During the heat of my video game industry days, I was often asked what I used to make so many Sci-Fi characters sound so authentic. To the surprise of many, I would always respond with simply, "Reason". And it was true! Reason from Propellerheads is a goldmine for sound design and voice processing for video games.
And, while it's true, Reason does not, in any way, provide most of the staple needs of video game development like batch converting, etc. There is a new feature that makes it much easier to speed up the production process.
In Reason 5, Propellerheads have now added the feature of a sampling input, but in doing so, they also had to add audio inputs. Ah ha! This is something they didn't have before. It's now possible to directly input audio in to the audio effects units, instruments, etc. that are within Reason!
In this tutorial, I'm going to show you how to route the audio inputs of Reason in to an FX unit, and then set up some real-time Sci-Fi FX to have some fun with!
Go to your Reason 5 Preferences and select the Audio page.
Select the 'Active Inputs Channels' button, and choose the input on your audio interface that your microphone is hooked up to.
Now, go ahead and close the preferences folder. Look at the hardware interface at the top of Reason. If you set everything up properly, you should see a signal as you talk in to your mic. Make sure you have your audio inputs up on your interface,etc. Once you have a signal, move on!
Okay, so we have the technical part out of the way in this tutorial. Now, for the fun stuff. We're going to set up a vocoder for real-time vocoding, and then run it through some FX to give it a more realistic, robotic effect. This can be particularly handy for home movies, video games, stalking people, and more!
Here's my dry voice before we begin:
In Reason, create a Mixer 14:2. Even though we'll only really use one channel on the mixer, it's always a good idea to have one in your session, should you decide to get crazy later.
Next up, let's go ahead and create a BV512 vocoder. While creating the BV512, make sure that you hold the Shift key while creating it. This will guarantee that the device will not auto route to something else within the Reason Rack. Once created, duplicate your settings as shown in the image below.
Let's have a little routing fun now. Turn the Reason rack around by pressing Tab. Then route the audio input number 1 in to the Modulator Input of the BV512.
Hold down the Shift key now, and create a Subtractor. Once created, route the output of the subtractor in to the Carrier input of the BV512.
There's a little useful tip for all vocoders. Both signals have to be playing that are going in to the vocoder in order for you to hear anything coming out of the vocoder. Let me show you an easy way to take care of this.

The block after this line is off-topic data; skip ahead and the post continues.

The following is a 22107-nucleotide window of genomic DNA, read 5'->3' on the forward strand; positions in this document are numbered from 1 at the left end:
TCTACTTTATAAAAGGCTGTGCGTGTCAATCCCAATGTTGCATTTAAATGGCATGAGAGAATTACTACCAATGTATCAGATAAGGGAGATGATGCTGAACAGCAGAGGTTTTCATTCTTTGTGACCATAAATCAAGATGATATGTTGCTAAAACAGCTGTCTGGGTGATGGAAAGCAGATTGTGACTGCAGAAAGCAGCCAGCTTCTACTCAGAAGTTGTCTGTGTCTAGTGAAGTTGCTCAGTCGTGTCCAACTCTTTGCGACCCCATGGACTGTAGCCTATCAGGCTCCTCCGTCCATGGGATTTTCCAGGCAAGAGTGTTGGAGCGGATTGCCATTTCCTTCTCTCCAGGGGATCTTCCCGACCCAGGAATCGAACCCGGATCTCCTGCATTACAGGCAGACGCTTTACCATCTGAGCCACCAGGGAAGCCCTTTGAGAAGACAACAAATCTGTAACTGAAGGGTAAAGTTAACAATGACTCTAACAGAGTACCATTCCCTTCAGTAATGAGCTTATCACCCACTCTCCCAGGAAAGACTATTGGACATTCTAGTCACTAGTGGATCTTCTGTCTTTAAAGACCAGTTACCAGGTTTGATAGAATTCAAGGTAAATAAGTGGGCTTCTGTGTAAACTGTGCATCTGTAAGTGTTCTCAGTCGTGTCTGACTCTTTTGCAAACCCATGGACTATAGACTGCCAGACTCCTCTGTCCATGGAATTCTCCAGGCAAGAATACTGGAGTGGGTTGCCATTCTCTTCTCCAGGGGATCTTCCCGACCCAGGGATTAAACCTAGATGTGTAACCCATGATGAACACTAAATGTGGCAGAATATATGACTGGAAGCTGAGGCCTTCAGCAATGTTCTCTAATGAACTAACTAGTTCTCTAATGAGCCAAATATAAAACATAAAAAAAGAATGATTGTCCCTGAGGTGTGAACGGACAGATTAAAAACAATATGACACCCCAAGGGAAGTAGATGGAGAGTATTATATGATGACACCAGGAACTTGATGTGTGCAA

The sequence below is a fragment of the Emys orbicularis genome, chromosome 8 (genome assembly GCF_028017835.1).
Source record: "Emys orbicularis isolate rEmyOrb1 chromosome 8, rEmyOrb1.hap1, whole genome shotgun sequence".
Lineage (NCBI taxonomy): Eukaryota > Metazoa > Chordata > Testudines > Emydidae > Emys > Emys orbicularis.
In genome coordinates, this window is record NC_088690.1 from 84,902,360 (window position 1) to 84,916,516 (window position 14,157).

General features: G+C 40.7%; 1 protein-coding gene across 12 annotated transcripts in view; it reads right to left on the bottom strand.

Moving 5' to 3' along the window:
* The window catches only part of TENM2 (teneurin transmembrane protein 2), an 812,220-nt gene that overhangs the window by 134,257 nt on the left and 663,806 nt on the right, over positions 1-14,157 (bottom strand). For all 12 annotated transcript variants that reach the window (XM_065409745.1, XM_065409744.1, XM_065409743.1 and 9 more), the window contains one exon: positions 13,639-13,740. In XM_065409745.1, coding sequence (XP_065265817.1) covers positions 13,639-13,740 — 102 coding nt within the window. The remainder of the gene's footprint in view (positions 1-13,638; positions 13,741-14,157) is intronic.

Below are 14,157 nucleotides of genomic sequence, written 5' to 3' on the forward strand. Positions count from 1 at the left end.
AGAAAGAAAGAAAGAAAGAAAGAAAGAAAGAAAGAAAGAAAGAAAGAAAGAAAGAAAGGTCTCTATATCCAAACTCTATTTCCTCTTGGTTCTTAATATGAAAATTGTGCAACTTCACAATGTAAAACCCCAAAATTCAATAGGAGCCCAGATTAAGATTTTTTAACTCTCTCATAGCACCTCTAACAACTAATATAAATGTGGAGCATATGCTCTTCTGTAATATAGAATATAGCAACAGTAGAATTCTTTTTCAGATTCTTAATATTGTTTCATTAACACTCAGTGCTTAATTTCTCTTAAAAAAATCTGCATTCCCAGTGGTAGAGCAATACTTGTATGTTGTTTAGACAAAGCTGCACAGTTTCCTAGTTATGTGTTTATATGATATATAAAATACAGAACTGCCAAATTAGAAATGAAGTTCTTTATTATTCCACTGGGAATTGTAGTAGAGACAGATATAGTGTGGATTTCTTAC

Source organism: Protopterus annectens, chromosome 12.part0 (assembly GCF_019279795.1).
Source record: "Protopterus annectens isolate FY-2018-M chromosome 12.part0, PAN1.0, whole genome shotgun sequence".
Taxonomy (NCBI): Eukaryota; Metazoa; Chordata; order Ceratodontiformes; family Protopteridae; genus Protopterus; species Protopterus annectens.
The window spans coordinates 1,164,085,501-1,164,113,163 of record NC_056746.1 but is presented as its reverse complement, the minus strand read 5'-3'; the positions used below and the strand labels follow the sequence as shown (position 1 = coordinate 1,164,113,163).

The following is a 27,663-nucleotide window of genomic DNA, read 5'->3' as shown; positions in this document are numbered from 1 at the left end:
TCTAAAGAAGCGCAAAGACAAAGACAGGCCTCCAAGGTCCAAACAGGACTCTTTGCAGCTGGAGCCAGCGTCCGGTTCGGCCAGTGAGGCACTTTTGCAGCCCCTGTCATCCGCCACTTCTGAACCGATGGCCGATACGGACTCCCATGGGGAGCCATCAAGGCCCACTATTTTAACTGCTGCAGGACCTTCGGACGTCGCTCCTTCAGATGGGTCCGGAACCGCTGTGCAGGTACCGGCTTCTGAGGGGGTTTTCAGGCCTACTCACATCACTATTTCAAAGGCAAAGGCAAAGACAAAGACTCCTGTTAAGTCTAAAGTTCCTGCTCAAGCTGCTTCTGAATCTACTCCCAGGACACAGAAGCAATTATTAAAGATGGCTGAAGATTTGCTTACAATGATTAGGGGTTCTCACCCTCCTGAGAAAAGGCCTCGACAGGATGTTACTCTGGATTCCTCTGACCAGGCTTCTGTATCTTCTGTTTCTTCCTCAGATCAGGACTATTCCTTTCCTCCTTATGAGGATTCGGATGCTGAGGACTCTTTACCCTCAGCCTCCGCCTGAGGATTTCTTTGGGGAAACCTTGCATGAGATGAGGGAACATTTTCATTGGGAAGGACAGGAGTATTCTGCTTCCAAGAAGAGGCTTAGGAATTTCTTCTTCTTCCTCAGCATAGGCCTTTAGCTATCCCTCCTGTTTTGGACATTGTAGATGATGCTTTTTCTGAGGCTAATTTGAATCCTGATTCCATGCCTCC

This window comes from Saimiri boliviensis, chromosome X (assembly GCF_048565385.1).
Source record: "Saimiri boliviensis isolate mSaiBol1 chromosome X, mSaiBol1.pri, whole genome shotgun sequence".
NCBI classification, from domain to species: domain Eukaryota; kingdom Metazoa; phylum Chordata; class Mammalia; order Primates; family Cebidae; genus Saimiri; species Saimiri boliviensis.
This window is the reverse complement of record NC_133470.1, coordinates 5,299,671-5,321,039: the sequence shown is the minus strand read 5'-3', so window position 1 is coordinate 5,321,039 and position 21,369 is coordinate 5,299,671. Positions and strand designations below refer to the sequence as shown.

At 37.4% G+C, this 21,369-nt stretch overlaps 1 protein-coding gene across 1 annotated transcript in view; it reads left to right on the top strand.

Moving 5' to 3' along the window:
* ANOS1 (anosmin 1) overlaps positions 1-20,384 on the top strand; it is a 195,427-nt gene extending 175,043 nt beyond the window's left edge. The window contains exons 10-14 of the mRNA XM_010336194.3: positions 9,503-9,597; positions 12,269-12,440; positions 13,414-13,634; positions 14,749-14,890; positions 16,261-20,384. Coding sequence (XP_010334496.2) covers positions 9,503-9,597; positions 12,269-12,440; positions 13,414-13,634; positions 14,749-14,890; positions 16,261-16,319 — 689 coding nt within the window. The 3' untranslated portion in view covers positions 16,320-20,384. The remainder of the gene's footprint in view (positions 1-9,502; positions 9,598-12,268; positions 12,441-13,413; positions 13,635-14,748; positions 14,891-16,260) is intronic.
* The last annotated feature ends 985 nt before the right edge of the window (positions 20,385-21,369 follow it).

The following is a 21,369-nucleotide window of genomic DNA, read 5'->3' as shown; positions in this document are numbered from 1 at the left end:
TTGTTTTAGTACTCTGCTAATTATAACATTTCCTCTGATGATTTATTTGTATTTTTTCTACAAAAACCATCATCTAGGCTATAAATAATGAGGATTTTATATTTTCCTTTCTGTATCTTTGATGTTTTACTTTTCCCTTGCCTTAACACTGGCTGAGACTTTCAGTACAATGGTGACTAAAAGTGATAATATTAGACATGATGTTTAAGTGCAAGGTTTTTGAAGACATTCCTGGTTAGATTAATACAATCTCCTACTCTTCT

In the Subtractor lane of the sequencer, press Command+E and then hold down the Shift key. If you hold down the Command key, a pencil will appear where your cursor was. Draw in a region from measure 1 to measure 3. Then draw a note in on C3, from measure 1 to measure 3. See the picture. Also, set your loop points up so that you can loop your sequence from measure 1 to 3.
Now, back in the rack, set the output of the BV512 vocoder in to the Mixer 14:2 channel 1 input.
Okay, if you hit the Space Bar on your keyboard, and start talking, you should hear a little robot going on in your voice!
First, copy my Subtractor settings, shown below. Notice: I've added in some FM synthesis, along with another OSC. FM Synthesis makes your carrier much more complex, and in some cases, a little more organic... Or, just demonic.
Next, create another Subtractor, while holding down the Shift key. Once you create the Subtractor, copy the settings below on to the NEW Subtractor.
Press Command+E to leave Edit mode within the sequencer below. Copy your created region in to the lane below by holding down the Option key and dragging down to the next lane.
Create a Spider Audio Merger Splitter while holding down the Shift key. Route the audio output from the BV512 in to the Spider, and also route the output of the NEW Subtractor 2 to the Spider as well.
Hold down the Shift key and create a Scream 4 and a ECF-42 filter. Route the Spider Audio output in to the Scream 4 input. Route the Scream 4 output to the Input of the ECF-42 filter.
Send the output of the Filter in to the Channel 1 input on your Mixer 14:2
Last, but not least! Copy the setting for Scream and the Filter as shown below!
What we've done is added a Subtractor to supply white noise that is also going in to the Scream 4, thus compressing both the white noise and the robot voice together. When you set the Scream 4 to a digital distortion, you get a very dirty, encrypted sound for the robot voice. This not only makes it a little more believable, but a little more grungy too. Not too much though.
If you have Sound Flower, or Audio Hijack, it's completely possible to start routing the audio of Reason back in to your computer, where you can talk all you want and get a nice recording. Later on, you can go back and edit the clips to your liking! Also, if you want more white noise, simply raise the master out of Subtractor 2.
Here's the end result below!
Check out this author's tutorial on Reason's Combinator.